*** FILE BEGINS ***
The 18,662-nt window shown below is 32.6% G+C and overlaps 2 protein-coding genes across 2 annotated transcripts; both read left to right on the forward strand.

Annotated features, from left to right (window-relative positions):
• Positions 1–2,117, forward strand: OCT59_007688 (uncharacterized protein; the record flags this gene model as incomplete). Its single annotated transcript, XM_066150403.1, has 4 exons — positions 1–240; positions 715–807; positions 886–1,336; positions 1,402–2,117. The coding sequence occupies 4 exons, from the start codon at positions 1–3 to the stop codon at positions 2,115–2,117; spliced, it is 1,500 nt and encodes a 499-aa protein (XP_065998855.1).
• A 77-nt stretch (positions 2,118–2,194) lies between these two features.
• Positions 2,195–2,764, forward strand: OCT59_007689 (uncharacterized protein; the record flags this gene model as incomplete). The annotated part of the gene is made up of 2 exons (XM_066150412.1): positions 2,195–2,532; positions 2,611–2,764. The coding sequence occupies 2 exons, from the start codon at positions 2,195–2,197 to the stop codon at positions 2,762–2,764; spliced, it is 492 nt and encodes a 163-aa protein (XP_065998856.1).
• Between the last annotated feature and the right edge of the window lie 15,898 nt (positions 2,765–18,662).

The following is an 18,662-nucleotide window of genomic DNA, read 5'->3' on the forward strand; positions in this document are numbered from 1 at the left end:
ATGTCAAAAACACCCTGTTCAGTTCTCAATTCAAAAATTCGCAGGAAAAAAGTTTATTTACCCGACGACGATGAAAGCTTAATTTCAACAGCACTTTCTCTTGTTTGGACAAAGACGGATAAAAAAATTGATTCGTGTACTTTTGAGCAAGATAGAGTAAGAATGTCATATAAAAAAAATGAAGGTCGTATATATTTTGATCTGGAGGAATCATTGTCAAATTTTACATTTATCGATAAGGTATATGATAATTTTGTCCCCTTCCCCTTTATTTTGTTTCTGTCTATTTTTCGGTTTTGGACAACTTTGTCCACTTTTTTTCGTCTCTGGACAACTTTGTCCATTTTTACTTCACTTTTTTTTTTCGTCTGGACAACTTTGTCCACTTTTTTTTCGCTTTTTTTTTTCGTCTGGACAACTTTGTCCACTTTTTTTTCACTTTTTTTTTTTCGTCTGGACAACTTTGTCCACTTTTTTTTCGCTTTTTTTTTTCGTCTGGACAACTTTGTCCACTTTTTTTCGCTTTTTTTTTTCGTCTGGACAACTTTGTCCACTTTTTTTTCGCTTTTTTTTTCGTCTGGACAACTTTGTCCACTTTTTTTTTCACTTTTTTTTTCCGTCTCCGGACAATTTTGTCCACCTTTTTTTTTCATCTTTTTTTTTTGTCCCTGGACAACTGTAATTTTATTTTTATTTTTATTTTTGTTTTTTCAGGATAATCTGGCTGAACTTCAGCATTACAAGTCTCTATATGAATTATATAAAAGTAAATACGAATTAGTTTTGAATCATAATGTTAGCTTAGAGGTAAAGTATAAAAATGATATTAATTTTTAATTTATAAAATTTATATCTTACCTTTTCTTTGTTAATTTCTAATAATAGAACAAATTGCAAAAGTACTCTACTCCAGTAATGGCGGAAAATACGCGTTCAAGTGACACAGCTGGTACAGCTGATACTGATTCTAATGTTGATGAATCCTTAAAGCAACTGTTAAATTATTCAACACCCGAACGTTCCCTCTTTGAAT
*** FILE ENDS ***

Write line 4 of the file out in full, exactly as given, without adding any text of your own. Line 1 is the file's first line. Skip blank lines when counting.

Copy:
• A 77-nt stretch (positions 2,118–2,194) lies between these two features.